Ten million Twitterers can be wrong can’t they?

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I have to admit the recent news that Britain has just “gained” its 10 millionth Twitter user filled me with horror rather than happiness.

That makes more than 140 million Twitterers worldwide. Not bad considering that six years ago we all managed to survive perfectly well without it

You will have probably guessed that I’m not one of the Twittering masses. It’s not an inverse snobbery thing so much as having an already full life and a very geriatric mobile telephone which I see no reason to change until it – or me – doesn’t work any longer.

When I think of Twitter I’m reminded of two films – Zulu and Invasion of the Body Snatchers. With just a bit of the Emperor’s New Clothes thrown in for good measure.

In Zulu Michael Caine and a brave but heavily outnumbered band of troops do their best to fend off the inevitable hordes of, well zulus actually, swarm over them.

In the second film an invading alien force gradually takes over the earth’s population – swapping identikit mindless pods for what were once humans.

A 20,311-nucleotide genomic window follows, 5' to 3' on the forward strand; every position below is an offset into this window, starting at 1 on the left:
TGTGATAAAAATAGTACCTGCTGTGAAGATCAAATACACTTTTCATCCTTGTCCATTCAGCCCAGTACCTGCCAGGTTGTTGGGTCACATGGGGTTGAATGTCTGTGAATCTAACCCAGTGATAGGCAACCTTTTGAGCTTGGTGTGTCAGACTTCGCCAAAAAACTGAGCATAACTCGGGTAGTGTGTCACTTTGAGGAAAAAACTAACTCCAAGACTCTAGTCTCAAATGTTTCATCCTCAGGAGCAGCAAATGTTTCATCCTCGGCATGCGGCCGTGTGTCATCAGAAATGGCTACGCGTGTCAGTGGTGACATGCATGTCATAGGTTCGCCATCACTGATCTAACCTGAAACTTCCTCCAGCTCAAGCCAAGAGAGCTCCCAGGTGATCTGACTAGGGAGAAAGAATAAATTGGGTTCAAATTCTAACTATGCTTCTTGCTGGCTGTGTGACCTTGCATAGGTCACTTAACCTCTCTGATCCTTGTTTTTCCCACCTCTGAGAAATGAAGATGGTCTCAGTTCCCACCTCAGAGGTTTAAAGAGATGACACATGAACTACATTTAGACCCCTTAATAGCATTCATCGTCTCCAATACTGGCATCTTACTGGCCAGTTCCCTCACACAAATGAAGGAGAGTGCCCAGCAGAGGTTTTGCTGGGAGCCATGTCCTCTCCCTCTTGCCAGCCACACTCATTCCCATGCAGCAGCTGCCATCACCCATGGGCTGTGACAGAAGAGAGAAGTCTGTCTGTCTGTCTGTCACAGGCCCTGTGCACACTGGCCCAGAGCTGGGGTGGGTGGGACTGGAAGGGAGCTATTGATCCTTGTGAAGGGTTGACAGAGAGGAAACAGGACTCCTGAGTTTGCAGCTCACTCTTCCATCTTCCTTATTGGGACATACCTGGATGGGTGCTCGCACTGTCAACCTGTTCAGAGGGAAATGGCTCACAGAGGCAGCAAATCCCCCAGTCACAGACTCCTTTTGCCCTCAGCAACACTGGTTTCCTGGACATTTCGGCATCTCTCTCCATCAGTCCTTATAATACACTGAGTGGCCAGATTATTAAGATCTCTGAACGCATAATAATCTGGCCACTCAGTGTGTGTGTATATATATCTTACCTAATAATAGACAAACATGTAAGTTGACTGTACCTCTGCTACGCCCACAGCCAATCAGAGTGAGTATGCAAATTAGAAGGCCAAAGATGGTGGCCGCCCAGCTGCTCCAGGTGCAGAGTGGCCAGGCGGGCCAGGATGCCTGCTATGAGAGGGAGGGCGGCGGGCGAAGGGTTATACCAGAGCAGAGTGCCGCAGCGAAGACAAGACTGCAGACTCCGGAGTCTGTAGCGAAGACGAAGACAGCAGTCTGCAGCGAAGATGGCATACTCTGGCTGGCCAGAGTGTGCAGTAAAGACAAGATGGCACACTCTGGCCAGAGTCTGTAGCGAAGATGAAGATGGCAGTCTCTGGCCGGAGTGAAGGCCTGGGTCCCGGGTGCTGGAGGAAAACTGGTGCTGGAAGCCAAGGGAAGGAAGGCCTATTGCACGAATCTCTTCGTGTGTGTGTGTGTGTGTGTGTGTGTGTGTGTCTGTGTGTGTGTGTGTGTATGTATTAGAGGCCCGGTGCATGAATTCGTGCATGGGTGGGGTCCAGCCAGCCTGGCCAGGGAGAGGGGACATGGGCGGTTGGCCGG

And as for those admirers of the emperor’s less than substantial new outfit we all know what happened there.

At some stage of the future it will become known as the Twitter effect. No one will be able to express themselves in terms longer than a Tweet – however long or short that may be. No one will have the ability to make a decision until Stephen Fry gives permission (more than four million “followers” and rising) and there won’t be pimple on Lady Gaga’s less than perfect body we don’t know more about than our own imperfections (in excess of 20 million followers which is more than the entire population of Australia).

I’ve watched in amazement as previously sensible people in my own office have fallen under its spell.

They even Tweet and follow each other whilst only yards apart which is probably not what Twitter founder Jack Dorsey had in mind when he came up with the idea for “a real-time up-to-date from the road service on a notepad.”

What, I wonder, did Jonathan Markwell, the 31 year old entrepreneur from Brighton do with his time before he became the site’s first British user on July 12, 2006.

More importantly who did the world’s first Twitter Tweet?

Not me, that’s for sure.